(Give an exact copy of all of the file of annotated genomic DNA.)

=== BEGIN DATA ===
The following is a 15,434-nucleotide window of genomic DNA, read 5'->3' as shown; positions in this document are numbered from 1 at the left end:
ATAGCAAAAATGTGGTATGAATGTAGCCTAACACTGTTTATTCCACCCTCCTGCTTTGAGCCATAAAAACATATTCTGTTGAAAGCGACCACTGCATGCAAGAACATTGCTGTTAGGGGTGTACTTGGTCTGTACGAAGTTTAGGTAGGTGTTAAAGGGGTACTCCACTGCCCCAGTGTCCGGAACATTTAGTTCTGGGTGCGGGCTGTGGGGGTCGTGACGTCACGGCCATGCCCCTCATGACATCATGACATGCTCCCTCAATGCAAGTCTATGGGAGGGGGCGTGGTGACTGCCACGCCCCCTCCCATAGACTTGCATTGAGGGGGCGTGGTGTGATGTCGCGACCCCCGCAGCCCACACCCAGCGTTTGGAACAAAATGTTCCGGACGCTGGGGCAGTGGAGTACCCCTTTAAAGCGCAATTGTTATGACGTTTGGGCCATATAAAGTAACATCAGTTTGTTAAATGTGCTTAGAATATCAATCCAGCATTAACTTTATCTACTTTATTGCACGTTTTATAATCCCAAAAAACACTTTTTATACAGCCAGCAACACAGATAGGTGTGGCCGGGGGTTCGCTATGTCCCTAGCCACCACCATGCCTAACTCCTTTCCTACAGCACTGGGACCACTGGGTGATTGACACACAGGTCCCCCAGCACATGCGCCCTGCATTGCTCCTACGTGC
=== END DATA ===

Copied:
The following is a 15,434-nucleotide window of genomic DNA, read 5'->3' as shown; positions in this document are numbered from 1 at the left end:
ATAGCAAAAATGTGGTATGAATGTAGCCTAACACTGTTTATTCCACCCTCCTGCTTTGAGCCATAAAAACATATTCTGTTGAAAGCGACCACTGCATGCAAGAACATTGCTGTTAGGGGTGTACTTGGTCTGTACGAAGTTTAGGTAGGTGTTAAAGGGGTACTCCACTGCCCCAGTGTCCGGAACATTTAGTTCTGGGTGCGGGCTGTGGGGGTCGTGACGTCACGGCCATGCCCCTCATGACATCATGACATGCTCCCTCAATGCAAGTCTATGGGAGGGGGCGTGGTGACTGCCACGCCCCCTCCCATAGACTTGCATTGAGGGGGCGTGGTGTGATGTCGCGACCCCCGCAGCCCACACCCAGCGTTTGGAACAAAATGTTCCGGACGCTGGGGCAGTGGAGTACCCCTTTAAAGCGCAATTGTTATGACGTTTGGGCCATATAAAGTAACATCAGTTTGTTAAATGTGCTTAGAATATCAATCCAGCATTAACTTTATCTACTTTATTGCACGTTTTATAATCCCAAAAAACACTTTTTATACAGCCAGCAACACAGATAGGTGTGGCCGGGGGTTCGCTATGTCCCTAGCCACCACCATGCCTAACTCCTTTCCTACAGCACTGGGACCACTGGGTGATTGACACACAGGTCCCCCAGCACATGCGCCCTGCATTGCTCCTACGTGC